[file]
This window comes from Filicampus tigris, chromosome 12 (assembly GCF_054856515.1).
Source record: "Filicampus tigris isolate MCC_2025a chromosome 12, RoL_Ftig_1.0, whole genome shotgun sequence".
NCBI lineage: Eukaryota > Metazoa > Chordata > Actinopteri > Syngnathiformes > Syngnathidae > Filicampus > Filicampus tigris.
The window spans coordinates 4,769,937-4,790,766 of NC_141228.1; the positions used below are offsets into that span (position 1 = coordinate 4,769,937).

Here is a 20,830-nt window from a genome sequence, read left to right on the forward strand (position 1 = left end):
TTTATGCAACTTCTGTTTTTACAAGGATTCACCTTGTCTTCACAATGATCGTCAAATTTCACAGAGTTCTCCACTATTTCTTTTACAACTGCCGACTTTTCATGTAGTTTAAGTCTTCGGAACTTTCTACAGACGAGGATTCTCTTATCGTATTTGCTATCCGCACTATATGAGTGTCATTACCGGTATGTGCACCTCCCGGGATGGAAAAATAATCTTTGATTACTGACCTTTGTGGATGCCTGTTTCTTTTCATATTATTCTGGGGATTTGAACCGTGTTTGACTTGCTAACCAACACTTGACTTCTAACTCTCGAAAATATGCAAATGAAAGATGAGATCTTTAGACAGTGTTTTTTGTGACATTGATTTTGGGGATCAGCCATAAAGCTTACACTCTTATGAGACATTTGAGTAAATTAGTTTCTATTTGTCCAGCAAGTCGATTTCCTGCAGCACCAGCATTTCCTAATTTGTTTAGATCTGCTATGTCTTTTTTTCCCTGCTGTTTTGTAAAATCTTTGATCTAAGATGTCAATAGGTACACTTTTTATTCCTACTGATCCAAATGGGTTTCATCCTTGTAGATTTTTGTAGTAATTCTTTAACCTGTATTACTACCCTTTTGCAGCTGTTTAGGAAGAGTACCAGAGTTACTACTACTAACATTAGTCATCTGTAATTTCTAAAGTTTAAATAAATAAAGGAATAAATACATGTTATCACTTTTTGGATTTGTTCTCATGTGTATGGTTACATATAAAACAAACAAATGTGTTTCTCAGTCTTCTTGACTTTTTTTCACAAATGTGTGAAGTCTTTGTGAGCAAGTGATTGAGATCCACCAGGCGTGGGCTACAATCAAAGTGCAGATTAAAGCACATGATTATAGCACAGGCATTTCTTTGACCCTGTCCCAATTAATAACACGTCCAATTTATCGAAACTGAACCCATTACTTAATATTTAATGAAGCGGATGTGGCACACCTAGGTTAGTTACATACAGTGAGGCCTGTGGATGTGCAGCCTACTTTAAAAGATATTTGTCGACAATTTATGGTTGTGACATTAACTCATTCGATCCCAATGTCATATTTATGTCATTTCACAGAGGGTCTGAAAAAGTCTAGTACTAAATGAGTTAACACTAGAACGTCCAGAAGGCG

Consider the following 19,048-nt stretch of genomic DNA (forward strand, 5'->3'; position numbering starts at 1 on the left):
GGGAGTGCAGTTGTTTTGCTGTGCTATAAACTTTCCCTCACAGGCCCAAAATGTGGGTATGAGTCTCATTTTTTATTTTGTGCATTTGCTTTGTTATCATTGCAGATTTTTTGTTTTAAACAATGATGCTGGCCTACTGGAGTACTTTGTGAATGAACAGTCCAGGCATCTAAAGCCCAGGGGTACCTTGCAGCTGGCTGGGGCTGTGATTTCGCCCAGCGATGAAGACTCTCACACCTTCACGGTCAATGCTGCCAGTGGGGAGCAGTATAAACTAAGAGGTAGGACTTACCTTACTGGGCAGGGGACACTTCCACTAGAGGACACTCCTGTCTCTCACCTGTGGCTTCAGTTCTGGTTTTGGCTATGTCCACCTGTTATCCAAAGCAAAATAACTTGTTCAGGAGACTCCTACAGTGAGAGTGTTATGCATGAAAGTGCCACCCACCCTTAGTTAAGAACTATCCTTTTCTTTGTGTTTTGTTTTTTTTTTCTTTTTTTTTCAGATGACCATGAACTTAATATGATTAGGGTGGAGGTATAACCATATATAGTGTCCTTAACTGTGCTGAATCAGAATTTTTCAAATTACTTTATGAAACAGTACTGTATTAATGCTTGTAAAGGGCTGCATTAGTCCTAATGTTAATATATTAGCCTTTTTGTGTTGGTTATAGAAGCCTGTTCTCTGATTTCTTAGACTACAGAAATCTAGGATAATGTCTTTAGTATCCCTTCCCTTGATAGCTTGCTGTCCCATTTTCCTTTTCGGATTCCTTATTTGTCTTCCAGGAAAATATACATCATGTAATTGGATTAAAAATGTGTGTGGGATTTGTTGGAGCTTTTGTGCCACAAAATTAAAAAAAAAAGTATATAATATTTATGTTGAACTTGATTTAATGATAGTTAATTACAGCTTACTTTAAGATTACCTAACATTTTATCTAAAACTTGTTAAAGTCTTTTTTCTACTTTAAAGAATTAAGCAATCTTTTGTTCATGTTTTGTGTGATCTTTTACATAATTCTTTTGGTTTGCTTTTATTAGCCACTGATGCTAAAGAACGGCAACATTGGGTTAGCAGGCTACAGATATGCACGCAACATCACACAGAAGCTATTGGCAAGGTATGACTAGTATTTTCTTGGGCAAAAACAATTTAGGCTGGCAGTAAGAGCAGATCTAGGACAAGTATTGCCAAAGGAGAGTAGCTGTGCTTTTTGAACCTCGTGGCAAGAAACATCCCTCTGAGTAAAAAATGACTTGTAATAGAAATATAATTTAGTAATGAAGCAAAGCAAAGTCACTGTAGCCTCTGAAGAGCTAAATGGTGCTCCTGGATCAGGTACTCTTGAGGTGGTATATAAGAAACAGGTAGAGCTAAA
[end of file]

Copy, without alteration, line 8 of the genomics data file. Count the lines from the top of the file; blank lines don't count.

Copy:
GGGAGTGCAGTTGTTTTGCTGTGCTATAAACTTTCCCTCACAGGCCCAAAATGTGGGTATGAGTCTCATTTTTTATTTTGTGCATTTGCTTTGTTATCATTGCAGATTTTTTGTTTTAAACAATGATGCTGGCCTACTGGAGTACTTTGTGAATGAACAGTCCAGGCATCTAAAGCCCAGGGGTACCTTGCAGCTGGCTGGGGCTGTGATTTCGCCCAGCGATGAAGACTCTCACACCTTCACGGTCAATGCTGCCAGTGGGGAGCAGTATAAACTAAGAGGTAGGACTTACCTTACTGGGCAGGGGACACTTCCACTAGAGGACACTCCTGTCTCTCACCTGTGGCTTCAGTTCTGGTTTTGGCTATGTCCACCTGTTATCCAAAGCAAAATAACTTGTTCAGGAGACTCCTACAGTGAGAGTGTTATGCATGAAAGTGCCACCCACCCTTAGTTAAGAACTATCCTTTTCTTTGTGTTTTGTTTTTTTTTTCTTTTTTTTTCAGATGACCATGAACTTAATATGATTAGGGTGGAGGTATAACCATATATAGTGTCCTTAACTGTGCTGAATCAGAATTTTTCAAATTACTTTATGAAACAGTACTGTATTAATGCTTGTAAAGGGCTGCATTAGTCCTAATGTTAATATATTAGCCTTTTTGTGTTGGTTATAGAAGCCTGTTCTCTGATTTCTTAGACTACAGAAATCTAGGATAATGTCTTTAGTATCCCTTCCCTTGATAGCTTGCTGTCCCATTTTCCTTTTCGGATTCCTTATTTGTCTTCCAGGAAAATATACATCATGTAATTGGATTAAAAATGTGTGTGGGATTTGTTGGAGCTTTTGTGCCACAAAATTAAAAAAAAAAGTATATAATATTTATGTTGAACTTGATTTAATGATAGTTAATTACAGCTTACTTTAAGATTACCTAACATTTTATCTAAAACTTGTTAAAGTCTTTTTTCTACTTTAAAGAATTAAGCAATCTTTTGTTCATGTTTTGTGTGATCTTTTACATAATTCTTTTGGTTTGCTTTTATTAGCCACTGATGCTAAAGAACGGCAACATTGGGTTAGCAGGCTACAGATATGCACGCAACATCACACAGAAGCTATTGGCAAGGTATGACTAGTATTTTCTTGGGCAAAAACAATTTAGGCTGGCAGTAAGAGCAGATCTAGGACAAGTATTGCCAAAGGAGAGTAGCTGTGCTTTTTGAACCTCGTGGCAAGAAACATCCCTCTGAGTAAAAAATGACTTGTAATAGAAATATAATTTAGTAATGAAGCAAAGCAAAGTCACTGTAGCCTCTGAAGAGCTAAATGGTGCTCCTGGATCAGGTACTCTTGAGGTGGTATATAAGAAACAGGTAGAGCTAAA